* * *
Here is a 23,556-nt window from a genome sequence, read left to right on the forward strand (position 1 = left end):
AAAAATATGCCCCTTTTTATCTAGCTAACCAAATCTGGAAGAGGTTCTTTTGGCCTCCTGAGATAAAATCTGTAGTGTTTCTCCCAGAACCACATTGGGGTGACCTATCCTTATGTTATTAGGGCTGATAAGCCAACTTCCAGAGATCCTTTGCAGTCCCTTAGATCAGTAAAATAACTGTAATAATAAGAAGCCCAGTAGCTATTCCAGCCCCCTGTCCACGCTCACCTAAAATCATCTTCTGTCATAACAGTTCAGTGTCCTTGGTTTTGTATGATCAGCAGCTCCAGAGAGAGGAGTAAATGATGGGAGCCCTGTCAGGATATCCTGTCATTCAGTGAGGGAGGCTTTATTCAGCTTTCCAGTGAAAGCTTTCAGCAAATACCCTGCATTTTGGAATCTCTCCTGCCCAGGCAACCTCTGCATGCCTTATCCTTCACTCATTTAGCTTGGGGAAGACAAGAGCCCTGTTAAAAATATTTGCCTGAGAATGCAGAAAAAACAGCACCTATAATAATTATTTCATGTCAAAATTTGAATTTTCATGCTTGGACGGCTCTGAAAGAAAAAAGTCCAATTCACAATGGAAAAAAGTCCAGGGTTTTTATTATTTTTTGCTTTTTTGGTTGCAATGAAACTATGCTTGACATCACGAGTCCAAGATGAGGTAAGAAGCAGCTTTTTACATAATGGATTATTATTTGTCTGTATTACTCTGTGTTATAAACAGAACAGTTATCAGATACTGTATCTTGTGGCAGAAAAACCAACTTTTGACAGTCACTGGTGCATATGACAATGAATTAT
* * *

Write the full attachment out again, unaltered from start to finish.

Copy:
Here is a 23,556-nt window from a genome sequence, read left to right on the forward strand (position 1 = left end):
AAAAATATGCCCCTTTTTATCTAGCTAACCAAATCTGGAAGAGGTTCTTTTGGCCTCCTGAGATAAAATCTGTAGTGTTTCTCCCAGAACCACATTGGGGTGACCTATCCTTATGTTATTAGGGCTGATAAGCCAACTTCCAGAGATCCTTTGCAGTCCCTTAGATCAGTAAAATAACTGTAATAATAAGAAGCCCAGTAGCTATTCCAGCCCCCTGTCCACGCTCACCTAAAATCATCTTCTGTCATAACAGTTCAGTGTCCTTGGTTTTGTATGATCAGCAGCTCCAGAGAGAGGAGTAAATGATGGGAGCCCTGTCAGGATATCCTGTCATTCAGTGAGGGAGGCTTTATTCAGCTTTCCAGTGAAAGCTTTCAGCAAATACCCTGCATTTTGGAATCTCTCCTGCCCAGGCAACCTCTGCATGCCTTATCCTTCACTCATTTAGCTTGGGGAAGACAAGAGCCCTGTTAAAAATATTTGCCTGAGAATGCAGAAAAAACAGCACCTATAATAATTATTTCATGTCAAAATTTGAATTTTCATGCTTGGACGGCTCTGAAAGAAAAAAGTCCAATTCACAATGGAAAAAAGTCCAGGGTTTTTATTATTTTTTGCTTTTTTGGTTGCAATGAAACTATGCTTGACATCACGAGTCCAAGATGAGGTAAGAAGCAGCTTTTTACATAATGGATTATTATTTGTCTGTATTACTCTGTGTTATAAACAGAACAGTTATCAGATACTGTATCTTGTGGCAGAAAAACCAACTTTTGACAGTCACTGGTGCATATGACAATGAATTAT